Basilica of Saint-Denis

The basilica was built on the tomb of Saint Denis and was the burial place of the kings of France after Dagobert's death in 639. From 1135 and even before, Father Suger undertook the reconstruction of the Carolingian church. The harmonic facade, witness of the new Gothic period, was dedicated on June 9, 1140 and the chevet was consecrated in 1144. The whole thing was completed in the 13th century at the time of Saint-Louis.

About this building

Key Features

  • Architecture
  • Stained glass
  • Monuments
  • Interior features
  • Atmosphere / quiet space
  • Churchyard
  • Social heritage
  • Links to national heritage
  • Famous people or stories

Visitors information

  • Bus stop within 100m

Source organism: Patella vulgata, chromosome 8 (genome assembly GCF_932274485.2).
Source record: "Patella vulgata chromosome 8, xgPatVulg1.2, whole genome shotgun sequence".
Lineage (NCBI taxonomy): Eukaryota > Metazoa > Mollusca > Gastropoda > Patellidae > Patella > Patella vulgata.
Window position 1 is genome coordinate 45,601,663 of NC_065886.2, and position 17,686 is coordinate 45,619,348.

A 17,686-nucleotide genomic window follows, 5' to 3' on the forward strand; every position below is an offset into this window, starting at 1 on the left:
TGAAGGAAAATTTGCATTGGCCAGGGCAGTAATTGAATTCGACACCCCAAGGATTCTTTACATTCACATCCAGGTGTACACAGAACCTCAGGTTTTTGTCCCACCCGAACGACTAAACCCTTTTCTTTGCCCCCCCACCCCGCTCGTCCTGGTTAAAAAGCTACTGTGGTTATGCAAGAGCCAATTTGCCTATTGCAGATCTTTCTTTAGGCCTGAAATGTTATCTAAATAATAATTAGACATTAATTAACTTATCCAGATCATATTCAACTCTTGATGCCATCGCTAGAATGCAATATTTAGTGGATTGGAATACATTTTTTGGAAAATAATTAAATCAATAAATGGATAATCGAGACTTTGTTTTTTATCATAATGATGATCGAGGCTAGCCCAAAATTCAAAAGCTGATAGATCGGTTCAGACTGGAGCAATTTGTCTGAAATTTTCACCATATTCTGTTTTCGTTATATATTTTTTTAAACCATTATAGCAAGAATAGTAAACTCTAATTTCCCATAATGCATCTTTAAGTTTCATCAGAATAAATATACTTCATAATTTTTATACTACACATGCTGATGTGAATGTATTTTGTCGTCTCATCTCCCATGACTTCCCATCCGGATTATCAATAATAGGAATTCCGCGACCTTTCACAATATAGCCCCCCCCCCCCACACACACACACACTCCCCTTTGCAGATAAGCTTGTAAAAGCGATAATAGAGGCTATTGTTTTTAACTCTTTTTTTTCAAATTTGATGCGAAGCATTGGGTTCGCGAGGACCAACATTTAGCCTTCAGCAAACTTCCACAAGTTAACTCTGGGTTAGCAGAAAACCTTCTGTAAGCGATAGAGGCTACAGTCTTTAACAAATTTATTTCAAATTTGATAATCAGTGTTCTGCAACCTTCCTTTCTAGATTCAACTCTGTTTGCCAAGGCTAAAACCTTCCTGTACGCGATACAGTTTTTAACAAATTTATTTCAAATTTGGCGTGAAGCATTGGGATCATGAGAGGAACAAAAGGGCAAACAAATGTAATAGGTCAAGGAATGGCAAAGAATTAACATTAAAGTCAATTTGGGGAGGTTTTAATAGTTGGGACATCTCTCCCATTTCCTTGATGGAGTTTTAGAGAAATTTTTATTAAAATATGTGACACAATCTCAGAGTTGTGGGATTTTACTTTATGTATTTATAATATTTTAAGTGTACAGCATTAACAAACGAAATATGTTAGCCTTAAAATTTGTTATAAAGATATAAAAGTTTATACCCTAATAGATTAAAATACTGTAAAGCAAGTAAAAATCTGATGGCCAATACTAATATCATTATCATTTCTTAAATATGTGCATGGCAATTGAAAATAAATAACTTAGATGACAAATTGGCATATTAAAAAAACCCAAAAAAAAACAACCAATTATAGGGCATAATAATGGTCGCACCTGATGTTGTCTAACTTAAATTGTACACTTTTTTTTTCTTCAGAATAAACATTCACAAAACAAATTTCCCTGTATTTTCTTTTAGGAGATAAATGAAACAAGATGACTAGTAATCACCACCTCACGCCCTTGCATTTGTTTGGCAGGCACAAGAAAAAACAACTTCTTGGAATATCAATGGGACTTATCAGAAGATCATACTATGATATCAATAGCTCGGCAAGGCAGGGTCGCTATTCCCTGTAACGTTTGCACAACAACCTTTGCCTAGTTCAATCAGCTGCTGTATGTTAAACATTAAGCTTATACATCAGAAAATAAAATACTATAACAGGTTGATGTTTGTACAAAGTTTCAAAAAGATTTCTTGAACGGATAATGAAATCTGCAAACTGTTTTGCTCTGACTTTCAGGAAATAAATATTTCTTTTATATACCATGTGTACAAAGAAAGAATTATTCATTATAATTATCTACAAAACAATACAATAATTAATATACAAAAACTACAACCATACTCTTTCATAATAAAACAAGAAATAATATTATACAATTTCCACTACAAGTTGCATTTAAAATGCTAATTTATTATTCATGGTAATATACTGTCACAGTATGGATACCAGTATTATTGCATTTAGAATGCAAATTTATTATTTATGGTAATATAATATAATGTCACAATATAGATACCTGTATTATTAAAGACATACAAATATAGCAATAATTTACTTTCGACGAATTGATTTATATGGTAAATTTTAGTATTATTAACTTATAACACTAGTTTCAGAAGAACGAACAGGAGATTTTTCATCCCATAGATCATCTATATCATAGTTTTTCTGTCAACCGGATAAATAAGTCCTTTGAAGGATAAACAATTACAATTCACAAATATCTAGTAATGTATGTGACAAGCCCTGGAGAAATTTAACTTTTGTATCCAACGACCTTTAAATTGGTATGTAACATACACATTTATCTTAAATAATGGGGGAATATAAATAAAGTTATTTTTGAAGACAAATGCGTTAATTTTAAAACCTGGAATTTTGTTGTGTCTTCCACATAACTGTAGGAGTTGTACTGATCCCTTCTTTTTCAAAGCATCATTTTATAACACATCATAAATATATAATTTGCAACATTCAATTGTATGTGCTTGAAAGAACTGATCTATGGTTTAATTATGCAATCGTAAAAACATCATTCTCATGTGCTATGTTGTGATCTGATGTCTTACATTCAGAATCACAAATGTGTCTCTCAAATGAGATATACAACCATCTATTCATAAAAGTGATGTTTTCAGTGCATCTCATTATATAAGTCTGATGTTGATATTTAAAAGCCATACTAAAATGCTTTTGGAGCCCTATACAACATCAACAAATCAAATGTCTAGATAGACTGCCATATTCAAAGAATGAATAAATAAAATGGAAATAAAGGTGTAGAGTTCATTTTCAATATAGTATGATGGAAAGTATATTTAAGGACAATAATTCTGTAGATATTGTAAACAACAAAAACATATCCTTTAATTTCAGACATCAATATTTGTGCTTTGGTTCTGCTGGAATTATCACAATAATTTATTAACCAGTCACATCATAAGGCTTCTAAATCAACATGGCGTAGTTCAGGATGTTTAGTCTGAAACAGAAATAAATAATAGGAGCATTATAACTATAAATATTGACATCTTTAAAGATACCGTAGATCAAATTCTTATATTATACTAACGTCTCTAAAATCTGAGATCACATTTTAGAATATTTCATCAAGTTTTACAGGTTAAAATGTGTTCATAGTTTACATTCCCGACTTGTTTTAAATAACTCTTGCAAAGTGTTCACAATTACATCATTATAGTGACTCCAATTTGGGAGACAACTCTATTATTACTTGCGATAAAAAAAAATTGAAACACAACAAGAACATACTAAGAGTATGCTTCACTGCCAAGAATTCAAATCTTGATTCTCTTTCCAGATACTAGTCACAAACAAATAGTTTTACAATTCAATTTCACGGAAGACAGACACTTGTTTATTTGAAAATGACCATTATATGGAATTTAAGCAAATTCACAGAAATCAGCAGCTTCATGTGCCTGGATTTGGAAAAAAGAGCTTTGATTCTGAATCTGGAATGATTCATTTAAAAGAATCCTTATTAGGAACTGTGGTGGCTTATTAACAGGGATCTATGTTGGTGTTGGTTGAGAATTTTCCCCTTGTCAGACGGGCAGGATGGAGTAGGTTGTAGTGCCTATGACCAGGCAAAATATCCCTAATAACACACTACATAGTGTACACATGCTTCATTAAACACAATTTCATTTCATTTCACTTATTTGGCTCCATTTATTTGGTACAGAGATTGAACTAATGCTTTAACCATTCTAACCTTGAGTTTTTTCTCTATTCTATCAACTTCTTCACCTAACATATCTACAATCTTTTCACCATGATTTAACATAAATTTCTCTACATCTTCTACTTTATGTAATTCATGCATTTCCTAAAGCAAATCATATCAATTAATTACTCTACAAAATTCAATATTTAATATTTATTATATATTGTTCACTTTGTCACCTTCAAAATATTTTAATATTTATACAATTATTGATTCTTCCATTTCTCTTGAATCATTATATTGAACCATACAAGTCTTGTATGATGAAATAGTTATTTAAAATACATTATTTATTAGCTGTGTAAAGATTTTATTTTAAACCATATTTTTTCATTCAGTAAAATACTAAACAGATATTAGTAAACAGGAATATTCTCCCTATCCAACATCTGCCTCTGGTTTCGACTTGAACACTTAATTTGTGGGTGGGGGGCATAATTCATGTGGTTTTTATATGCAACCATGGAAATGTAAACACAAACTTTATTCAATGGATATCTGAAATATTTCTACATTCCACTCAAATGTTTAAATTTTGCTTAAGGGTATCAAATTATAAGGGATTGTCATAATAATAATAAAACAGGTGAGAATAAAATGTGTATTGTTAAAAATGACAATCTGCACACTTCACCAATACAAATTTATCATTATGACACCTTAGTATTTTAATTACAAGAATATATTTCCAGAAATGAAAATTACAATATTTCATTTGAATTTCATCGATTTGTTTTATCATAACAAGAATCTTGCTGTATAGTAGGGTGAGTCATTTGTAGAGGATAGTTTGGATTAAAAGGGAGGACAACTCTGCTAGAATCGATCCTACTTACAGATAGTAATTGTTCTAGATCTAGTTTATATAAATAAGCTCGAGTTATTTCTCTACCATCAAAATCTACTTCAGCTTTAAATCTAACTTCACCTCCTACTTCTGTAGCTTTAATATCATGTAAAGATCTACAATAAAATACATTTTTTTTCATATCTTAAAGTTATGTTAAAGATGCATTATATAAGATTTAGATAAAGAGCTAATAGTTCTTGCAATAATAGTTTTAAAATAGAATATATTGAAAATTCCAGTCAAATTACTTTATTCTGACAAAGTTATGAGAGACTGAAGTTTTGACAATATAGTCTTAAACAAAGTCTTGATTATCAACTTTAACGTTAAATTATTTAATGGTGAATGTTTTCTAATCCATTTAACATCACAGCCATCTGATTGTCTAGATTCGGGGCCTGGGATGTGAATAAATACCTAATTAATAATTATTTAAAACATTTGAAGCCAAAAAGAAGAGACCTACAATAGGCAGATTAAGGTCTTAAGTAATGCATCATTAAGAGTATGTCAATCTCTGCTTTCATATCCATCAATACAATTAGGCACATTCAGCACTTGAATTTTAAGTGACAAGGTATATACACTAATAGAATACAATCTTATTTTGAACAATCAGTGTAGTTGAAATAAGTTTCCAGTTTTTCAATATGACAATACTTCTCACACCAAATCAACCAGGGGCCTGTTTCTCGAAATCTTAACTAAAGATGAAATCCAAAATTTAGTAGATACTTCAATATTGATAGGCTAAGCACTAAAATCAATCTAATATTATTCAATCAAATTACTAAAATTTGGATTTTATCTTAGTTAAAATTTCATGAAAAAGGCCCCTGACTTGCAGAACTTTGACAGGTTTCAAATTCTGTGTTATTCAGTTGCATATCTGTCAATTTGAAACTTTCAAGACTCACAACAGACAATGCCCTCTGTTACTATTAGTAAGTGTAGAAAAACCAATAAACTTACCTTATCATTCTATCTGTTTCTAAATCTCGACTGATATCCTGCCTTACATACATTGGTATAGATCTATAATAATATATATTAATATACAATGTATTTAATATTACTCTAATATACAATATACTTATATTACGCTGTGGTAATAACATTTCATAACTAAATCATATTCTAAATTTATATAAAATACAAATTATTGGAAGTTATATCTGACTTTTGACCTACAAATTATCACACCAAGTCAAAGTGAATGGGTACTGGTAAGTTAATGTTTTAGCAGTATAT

Other nearby buildings

Wikimedia Commons/besopha

Église Saint-Jacques-Saint-Christophe de la Villette

The Saint-Jacques-Saint-Christophe de la Villette church was built between 1841 and 1844 on top of an old 14th-century church. The considerable increase in population in the 19th century, following, in particular, the construction of the Ourcq canal, justified the construction of a new church and a royal order of 17 November 1837 authorised the commune to acquire land for this purpose. The architect of the church was Paul-Eugène Lequeux (1806-1873), architect of the neighbouring district of Saint-Denis and designer of several churches, including Notre-Dame-de-Clignancourt in the 18th arrondissement of Paris.